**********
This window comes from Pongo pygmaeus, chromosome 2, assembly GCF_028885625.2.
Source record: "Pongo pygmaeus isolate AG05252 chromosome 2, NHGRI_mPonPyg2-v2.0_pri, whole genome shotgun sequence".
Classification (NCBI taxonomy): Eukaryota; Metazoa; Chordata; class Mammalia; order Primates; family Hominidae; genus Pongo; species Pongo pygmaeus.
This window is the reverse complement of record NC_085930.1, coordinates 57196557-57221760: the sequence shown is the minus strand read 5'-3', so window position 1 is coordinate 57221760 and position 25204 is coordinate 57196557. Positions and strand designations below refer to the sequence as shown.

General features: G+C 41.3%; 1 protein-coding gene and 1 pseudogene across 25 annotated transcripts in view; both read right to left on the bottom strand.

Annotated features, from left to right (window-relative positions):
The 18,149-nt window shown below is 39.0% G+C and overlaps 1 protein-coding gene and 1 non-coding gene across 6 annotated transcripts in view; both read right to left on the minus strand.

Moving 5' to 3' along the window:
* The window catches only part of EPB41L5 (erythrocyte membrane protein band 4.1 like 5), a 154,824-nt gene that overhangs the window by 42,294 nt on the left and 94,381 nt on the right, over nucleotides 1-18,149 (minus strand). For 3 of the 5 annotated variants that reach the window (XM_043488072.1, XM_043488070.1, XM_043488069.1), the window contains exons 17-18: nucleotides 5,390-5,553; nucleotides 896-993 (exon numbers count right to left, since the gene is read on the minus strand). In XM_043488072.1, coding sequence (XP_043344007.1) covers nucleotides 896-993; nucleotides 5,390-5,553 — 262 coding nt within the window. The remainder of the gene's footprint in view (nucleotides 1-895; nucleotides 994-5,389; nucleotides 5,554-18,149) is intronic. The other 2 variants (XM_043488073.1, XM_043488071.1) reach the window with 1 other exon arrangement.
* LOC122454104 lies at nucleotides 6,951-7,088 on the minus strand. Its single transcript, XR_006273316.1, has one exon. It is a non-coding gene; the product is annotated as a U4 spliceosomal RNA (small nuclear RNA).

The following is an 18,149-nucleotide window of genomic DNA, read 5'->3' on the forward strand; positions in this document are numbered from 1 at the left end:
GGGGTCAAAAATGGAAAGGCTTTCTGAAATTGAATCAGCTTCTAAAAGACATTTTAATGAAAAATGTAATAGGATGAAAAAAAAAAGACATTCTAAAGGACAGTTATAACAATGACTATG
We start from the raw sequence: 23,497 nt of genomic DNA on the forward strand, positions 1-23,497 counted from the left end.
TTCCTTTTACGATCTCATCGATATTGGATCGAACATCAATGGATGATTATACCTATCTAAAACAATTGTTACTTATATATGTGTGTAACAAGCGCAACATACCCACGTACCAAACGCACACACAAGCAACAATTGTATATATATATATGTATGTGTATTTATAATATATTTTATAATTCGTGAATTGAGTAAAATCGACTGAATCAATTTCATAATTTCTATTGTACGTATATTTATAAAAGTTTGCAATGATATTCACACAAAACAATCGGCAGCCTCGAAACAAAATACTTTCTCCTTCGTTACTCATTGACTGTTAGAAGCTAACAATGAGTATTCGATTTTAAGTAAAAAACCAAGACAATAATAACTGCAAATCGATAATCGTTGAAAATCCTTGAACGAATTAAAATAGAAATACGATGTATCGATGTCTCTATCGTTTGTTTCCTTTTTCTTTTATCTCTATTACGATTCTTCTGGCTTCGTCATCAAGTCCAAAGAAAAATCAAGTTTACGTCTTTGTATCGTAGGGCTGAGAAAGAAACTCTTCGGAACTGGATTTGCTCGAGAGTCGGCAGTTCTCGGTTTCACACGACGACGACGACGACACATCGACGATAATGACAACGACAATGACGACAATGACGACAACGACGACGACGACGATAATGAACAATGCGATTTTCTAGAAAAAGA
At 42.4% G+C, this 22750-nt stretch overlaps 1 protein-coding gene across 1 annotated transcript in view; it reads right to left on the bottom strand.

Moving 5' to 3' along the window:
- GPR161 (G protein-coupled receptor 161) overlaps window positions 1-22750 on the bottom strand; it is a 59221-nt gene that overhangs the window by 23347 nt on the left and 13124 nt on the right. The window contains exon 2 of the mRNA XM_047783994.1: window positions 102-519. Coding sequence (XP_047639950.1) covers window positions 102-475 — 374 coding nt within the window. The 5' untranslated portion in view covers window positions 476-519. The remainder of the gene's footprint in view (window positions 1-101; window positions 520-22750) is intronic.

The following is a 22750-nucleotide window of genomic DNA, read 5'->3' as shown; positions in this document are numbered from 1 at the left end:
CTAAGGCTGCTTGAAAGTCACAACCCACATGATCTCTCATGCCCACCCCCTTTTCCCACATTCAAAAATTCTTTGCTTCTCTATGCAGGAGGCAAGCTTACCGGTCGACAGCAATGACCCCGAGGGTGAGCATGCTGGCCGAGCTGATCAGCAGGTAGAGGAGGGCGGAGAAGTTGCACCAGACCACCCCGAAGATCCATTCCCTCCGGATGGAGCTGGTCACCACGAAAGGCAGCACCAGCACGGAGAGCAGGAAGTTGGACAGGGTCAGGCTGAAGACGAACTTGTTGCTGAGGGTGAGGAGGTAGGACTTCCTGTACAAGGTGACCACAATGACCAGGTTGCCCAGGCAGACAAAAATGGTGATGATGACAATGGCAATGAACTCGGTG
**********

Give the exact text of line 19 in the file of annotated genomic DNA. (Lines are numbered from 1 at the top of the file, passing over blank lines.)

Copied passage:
CTAAGGCTGCTTGAAAGTCACAACCCACATGATCTCTCATGCCCACCCCCTTTTCCCACATTCAAAAATTCTTTGCTTCTCTATGCAGGAGGCAAGCTTACCGGTCGACAGCAATGACCCCGAGGGTGAGCATGCTGGCCGAGCTGATCAGCAGGTAGAGGAGGGCGGAGAAGTTGCACCAGACCACCCCGAAGATCCATTCCCTCCGGATGGAGCTGGTCACCACGAAAGGCAGCACCAGCACGGAGAGCAGGAAGTTGGACAGGGTCAGGCTGAAGACGAACTTGTTGCTGAGGGTGAGGAGGTAGGACTTCCTGTACAAGGTGACCACAATGACCAGGTTGCCCAGGCAGACAAAAATGGTGATGATGACAATGGCAATGAACTCGGTG